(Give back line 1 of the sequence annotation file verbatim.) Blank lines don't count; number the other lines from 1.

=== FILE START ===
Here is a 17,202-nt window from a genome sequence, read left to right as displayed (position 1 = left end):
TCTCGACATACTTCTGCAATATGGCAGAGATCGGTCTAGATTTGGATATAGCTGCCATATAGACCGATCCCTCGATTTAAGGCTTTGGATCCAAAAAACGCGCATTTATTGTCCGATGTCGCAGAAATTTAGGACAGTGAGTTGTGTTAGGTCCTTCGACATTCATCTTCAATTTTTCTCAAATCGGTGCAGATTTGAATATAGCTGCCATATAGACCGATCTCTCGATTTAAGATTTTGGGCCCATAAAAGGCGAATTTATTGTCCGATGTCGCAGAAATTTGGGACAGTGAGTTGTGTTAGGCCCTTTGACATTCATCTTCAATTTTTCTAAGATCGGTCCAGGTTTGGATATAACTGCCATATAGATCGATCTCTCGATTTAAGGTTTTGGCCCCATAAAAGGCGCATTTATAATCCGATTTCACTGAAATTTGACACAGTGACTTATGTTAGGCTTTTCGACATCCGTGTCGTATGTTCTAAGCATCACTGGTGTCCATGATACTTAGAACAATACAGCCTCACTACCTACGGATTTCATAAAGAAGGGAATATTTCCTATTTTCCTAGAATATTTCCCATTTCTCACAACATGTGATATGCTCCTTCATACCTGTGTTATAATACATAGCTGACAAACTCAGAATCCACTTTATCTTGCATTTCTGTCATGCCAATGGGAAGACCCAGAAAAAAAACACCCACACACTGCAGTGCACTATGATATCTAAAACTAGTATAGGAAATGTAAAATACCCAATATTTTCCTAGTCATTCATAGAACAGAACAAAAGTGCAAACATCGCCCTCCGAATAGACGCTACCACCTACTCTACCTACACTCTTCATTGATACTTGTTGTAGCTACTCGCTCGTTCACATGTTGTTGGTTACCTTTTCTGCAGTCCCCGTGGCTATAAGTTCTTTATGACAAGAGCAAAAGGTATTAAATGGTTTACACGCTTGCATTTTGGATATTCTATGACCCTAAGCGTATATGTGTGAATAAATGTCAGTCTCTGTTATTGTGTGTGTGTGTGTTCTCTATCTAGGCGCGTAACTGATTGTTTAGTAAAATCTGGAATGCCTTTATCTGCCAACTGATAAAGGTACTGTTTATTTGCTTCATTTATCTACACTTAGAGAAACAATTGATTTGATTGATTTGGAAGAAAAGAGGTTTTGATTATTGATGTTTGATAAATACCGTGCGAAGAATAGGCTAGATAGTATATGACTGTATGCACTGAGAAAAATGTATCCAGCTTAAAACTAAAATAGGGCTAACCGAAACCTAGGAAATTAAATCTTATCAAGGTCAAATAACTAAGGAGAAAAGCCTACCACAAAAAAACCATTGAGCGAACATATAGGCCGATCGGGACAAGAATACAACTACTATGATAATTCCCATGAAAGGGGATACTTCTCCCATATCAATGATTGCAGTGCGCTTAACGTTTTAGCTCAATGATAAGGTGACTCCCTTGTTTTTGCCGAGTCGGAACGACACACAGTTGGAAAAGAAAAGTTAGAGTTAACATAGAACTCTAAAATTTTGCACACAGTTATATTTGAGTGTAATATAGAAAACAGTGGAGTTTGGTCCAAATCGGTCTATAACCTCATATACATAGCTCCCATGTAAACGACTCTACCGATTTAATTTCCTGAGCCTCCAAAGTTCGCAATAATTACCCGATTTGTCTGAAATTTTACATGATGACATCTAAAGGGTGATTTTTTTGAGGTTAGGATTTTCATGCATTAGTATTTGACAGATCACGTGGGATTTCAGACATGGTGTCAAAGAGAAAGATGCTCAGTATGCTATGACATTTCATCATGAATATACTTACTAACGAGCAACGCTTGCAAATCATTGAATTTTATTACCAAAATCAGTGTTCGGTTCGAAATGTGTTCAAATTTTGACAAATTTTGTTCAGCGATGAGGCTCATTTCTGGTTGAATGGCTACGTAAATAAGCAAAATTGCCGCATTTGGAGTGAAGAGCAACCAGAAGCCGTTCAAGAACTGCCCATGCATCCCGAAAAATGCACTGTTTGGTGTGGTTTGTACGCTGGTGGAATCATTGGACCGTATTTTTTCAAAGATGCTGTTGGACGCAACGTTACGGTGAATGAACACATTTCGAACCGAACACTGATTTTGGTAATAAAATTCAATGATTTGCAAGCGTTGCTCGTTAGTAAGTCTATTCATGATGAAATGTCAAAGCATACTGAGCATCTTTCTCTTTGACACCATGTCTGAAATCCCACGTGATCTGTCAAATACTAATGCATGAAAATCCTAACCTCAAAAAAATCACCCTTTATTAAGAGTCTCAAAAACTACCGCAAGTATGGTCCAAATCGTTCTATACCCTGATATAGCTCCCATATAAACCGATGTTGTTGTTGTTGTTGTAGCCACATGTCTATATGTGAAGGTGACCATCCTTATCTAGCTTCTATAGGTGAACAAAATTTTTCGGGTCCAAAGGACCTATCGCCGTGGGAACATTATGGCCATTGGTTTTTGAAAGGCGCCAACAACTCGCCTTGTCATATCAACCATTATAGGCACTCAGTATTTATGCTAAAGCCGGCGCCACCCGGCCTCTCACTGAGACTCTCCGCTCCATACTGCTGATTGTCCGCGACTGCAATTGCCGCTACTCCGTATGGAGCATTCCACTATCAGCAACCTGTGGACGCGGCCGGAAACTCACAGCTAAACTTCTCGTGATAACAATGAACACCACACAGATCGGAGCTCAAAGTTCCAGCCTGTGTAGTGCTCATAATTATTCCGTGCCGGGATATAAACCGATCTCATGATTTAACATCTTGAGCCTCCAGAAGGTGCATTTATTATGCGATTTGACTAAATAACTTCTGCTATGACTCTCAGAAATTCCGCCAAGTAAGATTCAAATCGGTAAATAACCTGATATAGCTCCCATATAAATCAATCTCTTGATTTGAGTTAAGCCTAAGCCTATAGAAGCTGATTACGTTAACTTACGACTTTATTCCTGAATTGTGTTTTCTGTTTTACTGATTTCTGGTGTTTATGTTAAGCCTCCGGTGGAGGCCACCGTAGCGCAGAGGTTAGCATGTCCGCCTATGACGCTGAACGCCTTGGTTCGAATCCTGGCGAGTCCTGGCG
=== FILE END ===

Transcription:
Here is a 17,202-nt window from a genome sequence, read left to right as displayed (position 1 = left end):